Genotypic diversity in queenless honey bee colonies reduces fitness
Janusz Bratkowski, Christian W W Pirk, Peter Neumann and Jerzy Wilde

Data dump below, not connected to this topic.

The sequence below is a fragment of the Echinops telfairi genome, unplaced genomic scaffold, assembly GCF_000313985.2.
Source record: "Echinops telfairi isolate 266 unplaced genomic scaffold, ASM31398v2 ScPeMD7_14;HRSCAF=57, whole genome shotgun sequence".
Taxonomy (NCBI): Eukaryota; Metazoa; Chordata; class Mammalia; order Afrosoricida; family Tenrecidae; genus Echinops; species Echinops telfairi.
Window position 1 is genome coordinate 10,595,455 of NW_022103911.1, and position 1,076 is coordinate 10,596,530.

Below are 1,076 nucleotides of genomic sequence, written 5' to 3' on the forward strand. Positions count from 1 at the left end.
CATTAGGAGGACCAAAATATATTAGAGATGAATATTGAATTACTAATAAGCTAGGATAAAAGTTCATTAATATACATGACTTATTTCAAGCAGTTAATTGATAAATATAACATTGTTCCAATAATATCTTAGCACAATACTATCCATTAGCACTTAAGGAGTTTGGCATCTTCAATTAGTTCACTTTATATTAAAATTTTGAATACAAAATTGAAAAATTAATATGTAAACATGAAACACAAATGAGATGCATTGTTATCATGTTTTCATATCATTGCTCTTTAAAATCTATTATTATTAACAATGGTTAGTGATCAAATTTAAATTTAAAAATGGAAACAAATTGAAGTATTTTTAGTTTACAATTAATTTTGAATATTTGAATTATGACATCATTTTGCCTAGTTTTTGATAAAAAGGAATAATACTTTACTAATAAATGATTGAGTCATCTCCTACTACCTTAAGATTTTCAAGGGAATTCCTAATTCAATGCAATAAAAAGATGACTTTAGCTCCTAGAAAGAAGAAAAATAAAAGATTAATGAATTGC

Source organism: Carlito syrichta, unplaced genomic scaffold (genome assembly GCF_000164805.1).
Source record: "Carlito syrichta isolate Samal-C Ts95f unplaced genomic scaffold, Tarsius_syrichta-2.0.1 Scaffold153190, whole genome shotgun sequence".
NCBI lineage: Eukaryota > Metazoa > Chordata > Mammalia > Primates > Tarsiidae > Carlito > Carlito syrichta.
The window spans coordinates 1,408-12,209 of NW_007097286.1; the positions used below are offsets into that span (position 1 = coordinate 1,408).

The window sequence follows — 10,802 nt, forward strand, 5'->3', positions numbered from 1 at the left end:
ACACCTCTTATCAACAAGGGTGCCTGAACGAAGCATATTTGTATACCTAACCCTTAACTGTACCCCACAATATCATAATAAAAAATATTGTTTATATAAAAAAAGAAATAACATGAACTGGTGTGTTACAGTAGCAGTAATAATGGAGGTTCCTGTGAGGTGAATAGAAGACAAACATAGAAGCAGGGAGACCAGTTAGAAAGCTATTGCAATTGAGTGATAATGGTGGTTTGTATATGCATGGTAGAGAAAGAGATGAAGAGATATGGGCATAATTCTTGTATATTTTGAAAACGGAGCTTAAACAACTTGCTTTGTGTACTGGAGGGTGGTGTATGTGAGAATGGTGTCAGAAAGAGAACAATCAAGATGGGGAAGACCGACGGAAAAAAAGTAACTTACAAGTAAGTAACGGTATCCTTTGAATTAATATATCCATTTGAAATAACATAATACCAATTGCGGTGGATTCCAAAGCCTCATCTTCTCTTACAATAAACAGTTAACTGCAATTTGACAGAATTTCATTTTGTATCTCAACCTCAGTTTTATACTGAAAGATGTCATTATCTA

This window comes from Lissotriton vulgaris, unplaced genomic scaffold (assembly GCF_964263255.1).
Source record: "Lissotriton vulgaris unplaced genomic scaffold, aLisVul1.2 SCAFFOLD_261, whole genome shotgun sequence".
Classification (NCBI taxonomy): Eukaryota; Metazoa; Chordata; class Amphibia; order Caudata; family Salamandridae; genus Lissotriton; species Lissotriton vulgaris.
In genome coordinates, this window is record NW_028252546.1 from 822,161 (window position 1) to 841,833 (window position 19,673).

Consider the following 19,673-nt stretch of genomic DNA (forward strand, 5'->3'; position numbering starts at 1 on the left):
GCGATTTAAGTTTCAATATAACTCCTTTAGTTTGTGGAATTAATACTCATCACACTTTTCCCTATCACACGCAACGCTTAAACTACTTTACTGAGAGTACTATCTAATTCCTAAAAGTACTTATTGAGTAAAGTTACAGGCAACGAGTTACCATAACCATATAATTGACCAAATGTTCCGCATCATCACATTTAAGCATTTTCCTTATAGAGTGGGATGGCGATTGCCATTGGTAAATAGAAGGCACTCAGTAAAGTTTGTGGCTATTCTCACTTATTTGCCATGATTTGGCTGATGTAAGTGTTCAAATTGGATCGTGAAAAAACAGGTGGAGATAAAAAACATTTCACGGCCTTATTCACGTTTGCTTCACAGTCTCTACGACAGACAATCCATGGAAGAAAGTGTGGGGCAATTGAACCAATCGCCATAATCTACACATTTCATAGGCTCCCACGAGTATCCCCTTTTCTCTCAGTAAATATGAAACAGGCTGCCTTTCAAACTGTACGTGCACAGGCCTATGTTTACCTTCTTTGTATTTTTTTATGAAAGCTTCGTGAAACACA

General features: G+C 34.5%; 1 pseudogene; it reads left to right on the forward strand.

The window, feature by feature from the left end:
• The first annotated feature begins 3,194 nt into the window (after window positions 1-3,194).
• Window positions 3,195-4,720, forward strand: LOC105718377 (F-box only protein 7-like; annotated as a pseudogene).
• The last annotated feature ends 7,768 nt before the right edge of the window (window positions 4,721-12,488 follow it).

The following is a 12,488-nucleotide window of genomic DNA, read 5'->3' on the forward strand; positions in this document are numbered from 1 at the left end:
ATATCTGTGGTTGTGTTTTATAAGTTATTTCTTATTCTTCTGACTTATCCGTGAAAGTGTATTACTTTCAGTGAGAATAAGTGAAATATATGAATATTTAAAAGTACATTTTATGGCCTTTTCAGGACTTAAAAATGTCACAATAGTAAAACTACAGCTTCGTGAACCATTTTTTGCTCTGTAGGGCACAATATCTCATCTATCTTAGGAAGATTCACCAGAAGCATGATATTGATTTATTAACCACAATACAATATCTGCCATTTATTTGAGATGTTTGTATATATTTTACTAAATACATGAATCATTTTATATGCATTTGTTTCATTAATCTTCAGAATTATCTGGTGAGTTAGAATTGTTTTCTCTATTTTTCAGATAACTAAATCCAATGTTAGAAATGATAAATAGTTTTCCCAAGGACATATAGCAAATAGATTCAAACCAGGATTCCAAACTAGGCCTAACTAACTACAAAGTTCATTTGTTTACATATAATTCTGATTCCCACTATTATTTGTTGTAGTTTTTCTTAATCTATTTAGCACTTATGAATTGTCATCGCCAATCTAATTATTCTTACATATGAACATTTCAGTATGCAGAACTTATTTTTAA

Honey bee queens mate with many males. The resulting genotypic diversity appears to enhance fitness of queenright colonies (those colonies with a reproductive queen present) which is difficult to measure, because measures of long-term fitness include successful matings of produced male sexuals (drones) and number of surviving swarms. The fitness of queenless colonies is, however, limited to worker-produced adult drones until natural colony death. Here we test the impact of genotypic diversity on fitness of queenless honey bee colonies, which were headed by queens inseminated with one, 10 and 20 drones or naturally mated. The data show that genetically diverse queenless colonies (20 subfamilies per colony) produced fewer adult drones, had a delayed onset of worker-derived drone flight activity, and a lower efficacy in drone production / per day colony life span compared to all other groups. Our data suggest that genotypic diversity may reduce fitness of queenless honey bee colonies, probably due to reproductive conflicts among subfamilies after queenloss.